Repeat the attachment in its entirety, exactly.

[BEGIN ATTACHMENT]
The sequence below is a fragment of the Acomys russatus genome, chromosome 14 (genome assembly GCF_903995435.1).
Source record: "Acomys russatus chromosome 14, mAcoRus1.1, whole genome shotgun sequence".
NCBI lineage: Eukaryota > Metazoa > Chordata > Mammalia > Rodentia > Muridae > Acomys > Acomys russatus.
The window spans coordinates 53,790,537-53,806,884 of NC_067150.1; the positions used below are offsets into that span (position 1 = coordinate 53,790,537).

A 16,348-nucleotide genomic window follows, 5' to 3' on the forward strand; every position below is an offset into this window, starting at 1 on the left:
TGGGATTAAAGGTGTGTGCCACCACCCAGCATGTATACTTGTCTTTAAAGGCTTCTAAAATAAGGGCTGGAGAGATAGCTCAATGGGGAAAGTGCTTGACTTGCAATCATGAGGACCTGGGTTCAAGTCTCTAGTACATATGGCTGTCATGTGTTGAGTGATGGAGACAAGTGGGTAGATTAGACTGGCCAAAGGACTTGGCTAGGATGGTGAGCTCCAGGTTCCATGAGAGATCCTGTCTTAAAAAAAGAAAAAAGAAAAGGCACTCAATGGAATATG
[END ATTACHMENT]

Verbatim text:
The sequence below is a fragment of the Acomys russatus genome, chromosome 14 (genome assembly GCF_903995435.1).
Source record: "Acomys russatus chromosome 14, mAcoRus1.1, whole genome shotgun sequence".
NCBI lineage: Eukaryota > Metazoa > Chordata > Mammalia > Rodentia > Muridae > Acomys > Acomys russatus.
The window spans coordinates 53,790,537-53,806,884 of NC_067150.1; the positions used below are offsets into that span (position 1 = coordinate 53,790,537).

A 16,348-nucleotide genomic window follows, 5' to 3' on the forward strand; every position below is an offset into this window, starting at 1 on the left:
TGGGATTAAAGGTGTGTGCCACCACCCAGCATGTATACTTGTCTTTAAAGGCTTCTAAAATAAGGGCTGGAGAGATAGCTCAATGGGGAAAGTGCTTGACTTGCAATCATGAGGACCTGGGTTCAAGTCTCTAGTACATATGGCTGTCATGTGTTGAGTGATGGAGACAAGTGGGTAGATTAGACTGGCCAAAGGACTTGGCTAGGATGGTGAGCTCCAGGTTCCATGAGAGATCCTGTCTTAAAAAAAGAAAAAAGAAAAGGCACTCAATGGAATATG